My Government is committed to working with traditional healers to introduce safer practices in the conduct of their work.
Before the outbreak, our nation was on the verge of its greatest economic breakthrough. We were in the middle of the biggest infrastructural development in the country and we were constructing roads everywhere.
We were being hailed for sustaining our peace, strengthening our reforms, promoting diversity of voices in our media, and bringing more youths and women into decision making positions.
The Ebola outbreak halted actions on many of these areas. It is a testament to the resilience of all of us that whilst the outbreak reversed our economic prospects, dented job creation, and slowed the pace of road construction and other infrastructural development, we sustained our peace, subjected our actions to the judgement of the courts, and got competent bodies to scrutinize the management of resources.
Democrats should not be afraid to subject themselves to the scrutiny of the courts, the Auditor General, and Parliament.
And citizens of our country must bring forth their opinions with firm regards for truth, civility, the right of others, and concerns for the peace and security of Sierra Leone. We salute all those civil society activists, all those journalists, all those Paramount Chiefs and traditional and cultural heads, religious heads, musicians, political parties, lawyers, youths, women, councillors, and MPs who acted to sustain our democracy during the outbreak, and whose actions strengthen our response and helped defeat the virus.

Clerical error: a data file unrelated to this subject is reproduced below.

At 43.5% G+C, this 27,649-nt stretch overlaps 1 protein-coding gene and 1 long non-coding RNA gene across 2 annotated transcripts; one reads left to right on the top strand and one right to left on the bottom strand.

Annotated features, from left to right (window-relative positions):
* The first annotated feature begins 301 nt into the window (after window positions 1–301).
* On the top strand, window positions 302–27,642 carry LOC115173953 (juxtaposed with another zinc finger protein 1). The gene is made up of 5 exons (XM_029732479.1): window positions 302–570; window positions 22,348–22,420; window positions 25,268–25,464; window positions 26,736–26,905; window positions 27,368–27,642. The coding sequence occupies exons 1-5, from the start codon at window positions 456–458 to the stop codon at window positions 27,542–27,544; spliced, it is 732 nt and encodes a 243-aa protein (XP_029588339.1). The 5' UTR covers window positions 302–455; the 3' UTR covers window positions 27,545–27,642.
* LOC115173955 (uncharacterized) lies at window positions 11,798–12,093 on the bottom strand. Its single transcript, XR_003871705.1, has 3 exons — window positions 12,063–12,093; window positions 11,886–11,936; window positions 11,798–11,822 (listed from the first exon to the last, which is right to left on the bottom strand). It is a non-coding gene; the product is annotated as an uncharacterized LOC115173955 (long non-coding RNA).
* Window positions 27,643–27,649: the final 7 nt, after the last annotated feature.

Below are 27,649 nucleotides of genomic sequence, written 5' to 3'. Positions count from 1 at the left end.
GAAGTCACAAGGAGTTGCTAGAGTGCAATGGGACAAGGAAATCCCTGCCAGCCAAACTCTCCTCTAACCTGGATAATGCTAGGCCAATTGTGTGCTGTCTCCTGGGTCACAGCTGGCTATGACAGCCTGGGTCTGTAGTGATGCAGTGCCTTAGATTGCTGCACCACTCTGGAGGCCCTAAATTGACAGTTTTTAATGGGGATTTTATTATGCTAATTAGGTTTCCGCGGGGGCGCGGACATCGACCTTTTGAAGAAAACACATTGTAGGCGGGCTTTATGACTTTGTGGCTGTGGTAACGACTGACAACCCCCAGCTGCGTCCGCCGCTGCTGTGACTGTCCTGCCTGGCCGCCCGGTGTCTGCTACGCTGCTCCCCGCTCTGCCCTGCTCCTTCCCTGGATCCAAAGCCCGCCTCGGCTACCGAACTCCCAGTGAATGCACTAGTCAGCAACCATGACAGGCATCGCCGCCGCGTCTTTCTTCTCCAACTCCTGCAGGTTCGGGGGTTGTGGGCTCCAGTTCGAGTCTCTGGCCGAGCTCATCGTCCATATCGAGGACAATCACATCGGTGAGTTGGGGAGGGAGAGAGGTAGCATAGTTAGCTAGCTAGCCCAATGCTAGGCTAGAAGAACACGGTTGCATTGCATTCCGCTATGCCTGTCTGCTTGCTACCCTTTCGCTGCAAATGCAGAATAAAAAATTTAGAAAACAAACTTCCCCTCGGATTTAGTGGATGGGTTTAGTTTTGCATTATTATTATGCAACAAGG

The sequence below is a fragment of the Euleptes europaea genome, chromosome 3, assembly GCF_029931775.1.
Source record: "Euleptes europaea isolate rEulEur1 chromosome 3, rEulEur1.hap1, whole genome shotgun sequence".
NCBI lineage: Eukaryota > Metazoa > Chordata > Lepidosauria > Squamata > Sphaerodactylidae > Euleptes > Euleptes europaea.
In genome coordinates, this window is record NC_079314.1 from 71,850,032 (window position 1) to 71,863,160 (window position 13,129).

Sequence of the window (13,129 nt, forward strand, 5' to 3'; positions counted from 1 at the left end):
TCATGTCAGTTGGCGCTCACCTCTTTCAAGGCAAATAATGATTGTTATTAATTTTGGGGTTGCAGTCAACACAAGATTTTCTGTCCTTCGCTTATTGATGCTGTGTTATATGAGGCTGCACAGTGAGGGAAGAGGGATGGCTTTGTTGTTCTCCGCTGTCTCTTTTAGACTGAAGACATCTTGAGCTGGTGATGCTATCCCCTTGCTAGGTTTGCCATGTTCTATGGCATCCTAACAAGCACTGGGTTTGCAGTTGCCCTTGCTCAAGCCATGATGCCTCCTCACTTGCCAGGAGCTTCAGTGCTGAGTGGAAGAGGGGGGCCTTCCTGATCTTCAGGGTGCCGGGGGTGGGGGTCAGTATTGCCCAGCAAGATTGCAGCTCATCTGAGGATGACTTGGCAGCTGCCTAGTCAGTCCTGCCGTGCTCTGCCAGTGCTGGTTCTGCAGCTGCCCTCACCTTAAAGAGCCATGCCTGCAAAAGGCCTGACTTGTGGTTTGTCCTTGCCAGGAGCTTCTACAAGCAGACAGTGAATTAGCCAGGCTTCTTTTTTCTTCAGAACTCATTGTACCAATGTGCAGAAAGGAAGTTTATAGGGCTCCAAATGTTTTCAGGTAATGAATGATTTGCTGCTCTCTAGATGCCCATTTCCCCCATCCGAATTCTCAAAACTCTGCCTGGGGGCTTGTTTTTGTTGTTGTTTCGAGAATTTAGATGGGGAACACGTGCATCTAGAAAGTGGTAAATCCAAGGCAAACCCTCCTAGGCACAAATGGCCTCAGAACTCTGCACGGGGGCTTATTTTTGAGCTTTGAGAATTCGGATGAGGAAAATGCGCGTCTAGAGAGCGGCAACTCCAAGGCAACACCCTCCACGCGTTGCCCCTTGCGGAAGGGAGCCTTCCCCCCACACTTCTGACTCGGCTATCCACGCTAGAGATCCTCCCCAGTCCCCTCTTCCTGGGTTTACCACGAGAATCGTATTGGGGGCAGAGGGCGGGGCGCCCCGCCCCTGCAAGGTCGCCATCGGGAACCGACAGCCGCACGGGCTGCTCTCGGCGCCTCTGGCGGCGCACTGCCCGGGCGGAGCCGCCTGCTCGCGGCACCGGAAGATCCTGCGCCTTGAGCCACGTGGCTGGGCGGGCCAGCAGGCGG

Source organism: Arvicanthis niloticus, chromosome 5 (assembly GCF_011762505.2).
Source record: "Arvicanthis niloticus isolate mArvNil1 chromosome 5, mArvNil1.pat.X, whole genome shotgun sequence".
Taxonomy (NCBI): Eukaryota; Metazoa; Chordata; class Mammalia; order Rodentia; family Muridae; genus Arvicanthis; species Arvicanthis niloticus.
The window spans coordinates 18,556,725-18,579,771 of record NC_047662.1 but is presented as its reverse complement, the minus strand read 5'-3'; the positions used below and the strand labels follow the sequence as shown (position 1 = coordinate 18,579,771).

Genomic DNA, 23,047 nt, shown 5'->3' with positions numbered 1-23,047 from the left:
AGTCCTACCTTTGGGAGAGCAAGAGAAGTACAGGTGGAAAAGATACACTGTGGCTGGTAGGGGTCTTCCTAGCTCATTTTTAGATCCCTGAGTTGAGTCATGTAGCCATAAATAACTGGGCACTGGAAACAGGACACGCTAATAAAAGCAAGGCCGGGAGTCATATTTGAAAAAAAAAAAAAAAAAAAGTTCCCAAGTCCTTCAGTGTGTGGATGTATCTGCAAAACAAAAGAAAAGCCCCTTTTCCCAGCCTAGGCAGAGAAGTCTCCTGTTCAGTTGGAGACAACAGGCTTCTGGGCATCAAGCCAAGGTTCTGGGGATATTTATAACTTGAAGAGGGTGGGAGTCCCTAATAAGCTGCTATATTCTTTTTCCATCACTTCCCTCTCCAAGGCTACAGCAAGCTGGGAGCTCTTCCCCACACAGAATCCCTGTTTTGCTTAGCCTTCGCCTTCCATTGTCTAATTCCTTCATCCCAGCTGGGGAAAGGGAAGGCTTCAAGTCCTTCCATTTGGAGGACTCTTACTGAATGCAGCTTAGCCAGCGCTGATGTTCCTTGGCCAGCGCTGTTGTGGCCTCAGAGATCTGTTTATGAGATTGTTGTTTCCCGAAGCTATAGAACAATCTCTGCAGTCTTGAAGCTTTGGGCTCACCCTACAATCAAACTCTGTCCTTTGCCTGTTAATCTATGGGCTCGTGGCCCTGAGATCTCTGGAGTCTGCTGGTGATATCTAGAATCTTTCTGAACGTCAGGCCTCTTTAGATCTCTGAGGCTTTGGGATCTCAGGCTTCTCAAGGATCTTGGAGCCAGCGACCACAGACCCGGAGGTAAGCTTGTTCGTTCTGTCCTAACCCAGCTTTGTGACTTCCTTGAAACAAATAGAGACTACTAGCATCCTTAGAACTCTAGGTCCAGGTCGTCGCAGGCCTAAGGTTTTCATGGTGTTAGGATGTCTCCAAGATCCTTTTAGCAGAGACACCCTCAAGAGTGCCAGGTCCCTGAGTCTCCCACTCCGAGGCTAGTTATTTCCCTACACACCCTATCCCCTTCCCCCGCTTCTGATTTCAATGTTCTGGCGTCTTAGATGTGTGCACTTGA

I salute our security forces; we are ever grateful to our soldiers and police officers for their services as health workers, engineers, surveillance officers, guards in quarantine homes, borders and checkpoints, and all other enforcers of law and order during this most difficult period in our nation’s history.
I applaud the business community, construction workers, the teachers, the market women, the bankers and public servants who braved the hazards of the outbreak to sustain our lives and secure many of our achievements. I acknowledge with gratitude the dedication and commitment of the Ministry of Health and the NERC to ending the outbreak.
We are grateful to the Sierra Leone Diaspora, who acted for mother Sierra Leone by providing resources to families and communities, and expertise to the national fight.
The fight was long and the road was challenging. And many a time, in the frustrations of loss, tragedy, and the seeming intractability of the disease, falsehoods and untruths were uttered, communities and groups wrongly accused and people’s character unjustly tarnished.
A new beginning requires leaving behind those weaker aspects of our words and actions; a new beginning requires forgiveness of those moments of despair.
This is why I have requested the Attorney General to, within that which is allowed by law, discontinue action or end punitive measures against those who had acted contrary to the regulations set forth in the State of Emergency.
But the new beginning also warrants us to hold onto the better practices, the just scrutiny of actions, more civil discussions of events in the media, and putting this country back on the road to economic development that pays greater attention to the details of health, hygiene and sanitation at the personal, the school, the community and national levels.
The new beginning warrants that traditional practices that have a negative impact on health, and which were discontinued during the outbreak, should not be returned to.
Our Post Ebola Recovery Programme is inspired by this warrant for a new beginning. We defeated Ebola because we paid great attention to details. We prevailed over the evil virus because we increased our professionalism in handling the sick, and in burying the dead and protecting ourselves against hazards. I witnessed this first hand in many of the more successful treatment centres I visited.